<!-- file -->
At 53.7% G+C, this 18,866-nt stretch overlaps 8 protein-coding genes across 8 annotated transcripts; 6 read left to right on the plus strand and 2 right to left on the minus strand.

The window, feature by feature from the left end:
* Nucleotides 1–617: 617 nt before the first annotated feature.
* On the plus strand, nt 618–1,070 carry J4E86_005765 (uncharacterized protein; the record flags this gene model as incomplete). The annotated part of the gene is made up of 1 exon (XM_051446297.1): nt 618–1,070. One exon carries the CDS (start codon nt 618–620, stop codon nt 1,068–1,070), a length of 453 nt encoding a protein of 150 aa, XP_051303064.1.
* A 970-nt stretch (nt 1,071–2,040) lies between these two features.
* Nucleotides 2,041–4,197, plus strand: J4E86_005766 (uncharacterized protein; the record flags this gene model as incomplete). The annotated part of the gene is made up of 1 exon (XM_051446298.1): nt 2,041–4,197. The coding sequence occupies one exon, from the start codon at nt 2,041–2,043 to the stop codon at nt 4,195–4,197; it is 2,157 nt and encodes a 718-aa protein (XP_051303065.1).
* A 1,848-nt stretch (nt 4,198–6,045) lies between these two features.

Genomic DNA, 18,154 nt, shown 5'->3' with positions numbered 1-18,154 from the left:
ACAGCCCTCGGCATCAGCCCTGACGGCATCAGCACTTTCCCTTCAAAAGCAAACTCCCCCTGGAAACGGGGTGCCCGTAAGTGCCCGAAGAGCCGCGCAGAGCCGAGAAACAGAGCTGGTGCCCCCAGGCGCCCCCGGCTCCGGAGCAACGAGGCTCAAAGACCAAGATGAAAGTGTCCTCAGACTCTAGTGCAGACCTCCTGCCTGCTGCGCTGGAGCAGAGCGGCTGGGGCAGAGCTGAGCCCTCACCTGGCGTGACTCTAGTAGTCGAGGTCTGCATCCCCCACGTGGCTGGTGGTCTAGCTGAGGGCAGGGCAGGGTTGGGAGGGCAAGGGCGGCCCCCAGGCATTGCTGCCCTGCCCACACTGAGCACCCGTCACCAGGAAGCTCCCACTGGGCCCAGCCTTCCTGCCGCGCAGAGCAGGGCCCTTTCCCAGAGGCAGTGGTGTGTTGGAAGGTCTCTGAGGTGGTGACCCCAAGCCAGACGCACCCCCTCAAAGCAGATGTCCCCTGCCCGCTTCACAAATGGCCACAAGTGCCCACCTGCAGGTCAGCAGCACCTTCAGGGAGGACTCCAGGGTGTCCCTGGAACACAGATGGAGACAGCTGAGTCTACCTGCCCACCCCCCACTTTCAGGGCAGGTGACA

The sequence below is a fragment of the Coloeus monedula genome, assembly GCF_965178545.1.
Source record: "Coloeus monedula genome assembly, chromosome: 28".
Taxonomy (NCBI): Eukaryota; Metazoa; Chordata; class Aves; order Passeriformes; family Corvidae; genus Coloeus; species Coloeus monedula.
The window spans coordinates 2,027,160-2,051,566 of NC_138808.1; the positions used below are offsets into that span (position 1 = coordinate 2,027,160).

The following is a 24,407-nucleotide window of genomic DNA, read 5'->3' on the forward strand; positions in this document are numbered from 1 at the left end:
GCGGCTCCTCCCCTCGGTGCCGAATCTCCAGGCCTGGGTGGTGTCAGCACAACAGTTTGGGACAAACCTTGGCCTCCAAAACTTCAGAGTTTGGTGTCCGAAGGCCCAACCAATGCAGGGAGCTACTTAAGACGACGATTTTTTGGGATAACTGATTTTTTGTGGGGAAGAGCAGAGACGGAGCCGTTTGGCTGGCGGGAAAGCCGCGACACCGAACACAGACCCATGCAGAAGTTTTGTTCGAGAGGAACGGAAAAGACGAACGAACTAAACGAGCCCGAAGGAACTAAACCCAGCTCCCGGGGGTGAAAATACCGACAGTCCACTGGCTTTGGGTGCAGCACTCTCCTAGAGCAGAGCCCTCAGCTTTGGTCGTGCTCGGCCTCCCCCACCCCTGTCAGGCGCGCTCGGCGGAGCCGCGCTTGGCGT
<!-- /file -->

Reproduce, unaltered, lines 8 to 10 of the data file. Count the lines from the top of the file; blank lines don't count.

Genomic DNA, 18,154 nt, shown 5'->3' with positions numbered 1-18,154 from the left:
ACAGCCCTCGGCATCAGCCCTGACGGCATCAGCACTTTCCCTTCAAAAGCAAACTCCCCCTGGAAACGGGGTGCCCGTAAGTGCCCGAAGAGCCGCGCAGAGCCGAGAAACAGAGCTGGTGCCCCCAGGCGCCCCCGGCTCCGGAGCAACGAGGCTCAAAGACCAAGATGAAAGTGTCCTCAGACTCTAGTGCAGACCTCCTGCCTGCTGCGCTGGAGCAGAGCGGCTGGGGCAGAGCTGAGCCCTCACCTGGCGTGACTCTAGTAGTCGAGGTCTGCATCCCCCACGTGGCTGGTGGTCTAGCTGAGGGCAGGGCAGGGTTGGGAGGGCAAGGGCGGCCCCCAGGCATTGCTGCCCTGCCCACACTGAGCACCCGTCACCAGGAAGCTCCCACTGGGCCCAGCCTTCCTGCCGCGCAGAGCAGGGCCCTTTCCCAGAGGCAGTGGTGTGTTGGAAGGTCTCTGAGGTGGTGACCCCAAGCCAGACGCACCCCCTCAAAGCAGATGTCCCCTGCCCGCTTCACAAATGGCCACAAGTGCCCACCTGCAGGTCAGCAGCACCTTCAGGGAGGACTCCAGGGTGTCCCTGGAACACAGATGGAGACAGCTGAGTCTACCTGCCCACCCCCCACTTTCAGGGCAGGTGACA

The sequence below is a fragment of the Coloeus monedula genome, assembly GCF_965178545.1.